The north-west of England had the highest coronavirus mortality rate for the month of July, but figures for all regions have decreased since the previous month.
According to data from the Office for National Statistics on the rate of deaths in England and Wales, there were 2.8 deaths involving Covid-19 per 100,000 in the North West's population.
This was down from 9.2 in June - when it was also the region with the highest rate.
The South West had the lowest rate again, with 0.3 deaths per 100,000 population, down from 2.1 in June.
In London, the rate was 1.2 for July, down from 3.1 in June.
Meanwhile, four areas in Kent had some of the highest coronavirus mortality rates for local authority areas in England in July.
Ashford had a rate of 16.2 deaths per 100,000 people, down from 36.5 in June, when it was also recorded as having the highest rate.
Gravesham had a rate of 13.5, Dartford was at 11.8 and Folkestone and Hythe had a rate of 8.9.
Leicester’s rate was 10.
The figures account for deaths involving Covid-19 which were registered by 15 August.
They also showed that of the 336 local authority areas in England and Wales, 71 had no coronavirus-related deaths in July - that's an approximate rate of 21%.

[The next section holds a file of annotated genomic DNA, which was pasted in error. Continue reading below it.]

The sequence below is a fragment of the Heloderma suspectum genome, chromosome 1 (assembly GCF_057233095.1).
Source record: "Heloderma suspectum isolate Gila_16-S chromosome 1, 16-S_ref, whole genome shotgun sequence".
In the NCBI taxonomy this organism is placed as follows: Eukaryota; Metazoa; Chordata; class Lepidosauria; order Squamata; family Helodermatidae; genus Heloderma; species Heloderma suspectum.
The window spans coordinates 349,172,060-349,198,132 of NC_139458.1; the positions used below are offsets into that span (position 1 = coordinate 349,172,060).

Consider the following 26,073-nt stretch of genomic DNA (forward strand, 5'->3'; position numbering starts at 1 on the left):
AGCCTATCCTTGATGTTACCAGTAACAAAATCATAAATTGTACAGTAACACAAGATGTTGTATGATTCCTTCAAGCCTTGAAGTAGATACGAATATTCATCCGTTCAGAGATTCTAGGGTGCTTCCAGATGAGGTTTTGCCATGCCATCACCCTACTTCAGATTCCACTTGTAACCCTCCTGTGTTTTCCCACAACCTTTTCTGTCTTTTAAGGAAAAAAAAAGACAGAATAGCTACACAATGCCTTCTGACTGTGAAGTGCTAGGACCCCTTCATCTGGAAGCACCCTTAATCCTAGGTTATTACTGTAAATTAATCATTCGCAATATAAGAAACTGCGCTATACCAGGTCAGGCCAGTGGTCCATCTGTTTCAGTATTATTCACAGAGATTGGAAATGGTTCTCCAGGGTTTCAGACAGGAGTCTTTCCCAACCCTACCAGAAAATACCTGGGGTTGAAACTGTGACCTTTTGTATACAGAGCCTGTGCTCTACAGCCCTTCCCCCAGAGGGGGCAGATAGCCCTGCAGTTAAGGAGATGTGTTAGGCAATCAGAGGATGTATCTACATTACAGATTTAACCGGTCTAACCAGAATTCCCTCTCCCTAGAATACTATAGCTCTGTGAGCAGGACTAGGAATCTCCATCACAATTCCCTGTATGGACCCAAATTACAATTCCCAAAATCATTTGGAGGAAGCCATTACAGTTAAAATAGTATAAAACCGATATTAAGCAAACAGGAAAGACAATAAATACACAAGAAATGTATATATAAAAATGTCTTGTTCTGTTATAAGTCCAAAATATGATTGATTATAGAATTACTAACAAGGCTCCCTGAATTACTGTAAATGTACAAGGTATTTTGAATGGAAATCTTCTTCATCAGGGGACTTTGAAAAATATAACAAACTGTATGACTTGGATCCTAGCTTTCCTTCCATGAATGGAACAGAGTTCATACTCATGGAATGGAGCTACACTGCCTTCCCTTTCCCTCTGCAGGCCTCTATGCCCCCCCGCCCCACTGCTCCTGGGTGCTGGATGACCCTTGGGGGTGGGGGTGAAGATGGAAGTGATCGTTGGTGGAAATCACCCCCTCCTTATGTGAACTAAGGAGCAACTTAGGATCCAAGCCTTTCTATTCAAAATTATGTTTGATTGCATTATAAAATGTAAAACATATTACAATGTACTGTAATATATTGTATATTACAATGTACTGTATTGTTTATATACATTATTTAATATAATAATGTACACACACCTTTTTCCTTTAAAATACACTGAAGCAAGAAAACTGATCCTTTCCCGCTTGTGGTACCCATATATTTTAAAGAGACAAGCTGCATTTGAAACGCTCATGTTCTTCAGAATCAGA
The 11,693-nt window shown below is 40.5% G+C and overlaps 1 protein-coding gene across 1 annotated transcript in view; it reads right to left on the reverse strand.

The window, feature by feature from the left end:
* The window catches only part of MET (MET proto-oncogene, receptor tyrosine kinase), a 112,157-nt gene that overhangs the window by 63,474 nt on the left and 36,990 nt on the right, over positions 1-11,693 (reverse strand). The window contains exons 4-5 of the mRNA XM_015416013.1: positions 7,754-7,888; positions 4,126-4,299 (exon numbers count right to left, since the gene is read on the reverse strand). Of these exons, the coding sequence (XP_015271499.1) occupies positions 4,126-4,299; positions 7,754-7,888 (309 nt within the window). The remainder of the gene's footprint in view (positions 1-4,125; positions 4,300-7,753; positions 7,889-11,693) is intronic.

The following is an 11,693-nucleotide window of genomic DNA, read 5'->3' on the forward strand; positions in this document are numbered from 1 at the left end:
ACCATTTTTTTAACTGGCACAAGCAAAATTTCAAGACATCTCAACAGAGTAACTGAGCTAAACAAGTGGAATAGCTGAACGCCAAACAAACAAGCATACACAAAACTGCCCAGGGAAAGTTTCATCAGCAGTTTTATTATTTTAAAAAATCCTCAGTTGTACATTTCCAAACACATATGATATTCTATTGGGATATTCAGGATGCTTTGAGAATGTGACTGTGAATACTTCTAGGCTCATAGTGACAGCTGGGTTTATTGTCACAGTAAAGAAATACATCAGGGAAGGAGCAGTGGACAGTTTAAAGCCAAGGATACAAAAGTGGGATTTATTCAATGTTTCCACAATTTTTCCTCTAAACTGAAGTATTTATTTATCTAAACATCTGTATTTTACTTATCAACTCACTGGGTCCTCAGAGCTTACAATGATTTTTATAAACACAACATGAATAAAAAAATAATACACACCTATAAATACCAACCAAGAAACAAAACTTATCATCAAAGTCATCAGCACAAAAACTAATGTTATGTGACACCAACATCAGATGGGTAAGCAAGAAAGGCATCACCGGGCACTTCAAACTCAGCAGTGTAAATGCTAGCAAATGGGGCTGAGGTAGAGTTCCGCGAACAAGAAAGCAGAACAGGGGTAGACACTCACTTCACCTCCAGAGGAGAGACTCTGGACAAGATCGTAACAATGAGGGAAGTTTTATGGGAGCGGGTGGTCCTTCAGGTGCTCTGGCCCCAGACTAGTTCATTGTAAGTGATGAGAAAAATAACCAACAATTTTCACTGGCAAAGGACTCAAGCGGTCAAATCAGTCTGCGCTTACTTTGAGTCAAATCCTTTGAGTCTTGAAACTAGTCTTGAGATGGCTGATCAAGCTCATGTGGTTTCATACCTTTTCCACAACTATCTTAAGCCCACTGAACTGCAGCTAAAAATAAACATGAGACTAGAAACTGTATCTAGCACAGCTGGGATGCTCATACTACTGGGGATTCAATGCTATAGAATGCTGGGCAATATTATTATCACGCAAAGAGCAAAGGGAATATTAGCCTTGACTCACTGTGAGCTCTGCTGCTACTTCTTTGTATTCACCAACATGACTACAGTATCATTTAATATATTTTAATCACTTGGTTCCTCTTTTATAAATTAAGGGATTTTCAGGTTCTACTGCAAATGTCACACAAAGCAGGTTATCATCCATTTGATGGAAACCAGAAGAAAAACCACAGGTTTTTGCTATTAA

A further 239 (71%) recorded fewer than 10 deaths involving Covid-19.
The ONS said that because the number of deaths involving the virus has decreased to levels lower than recorded in March, Friday's report will be its last monthly review on the subject. But the group said it will continue to review deaths involving Covid-19 and release updates when appropriate.
The ONS also found that an estimated 28,200 people within private households in England had Covid-19 between August 14 and 20.
This was the equivalent of around 0.05% of the population or one in 1,900 individuals.
The estimate is broadly unchanged from the previous week of August 7 to 13 which had an equivalent of around 0.05% of the population, or one in 2,200 individuals.
The figures do not include people staying in hospitals, care homes or other institutional settings.
The ONS said while recent figures had suggested some evidence of a small rise in the percentage of people testing positive for Covid-19 in July, following a low point in June, this continues to level off.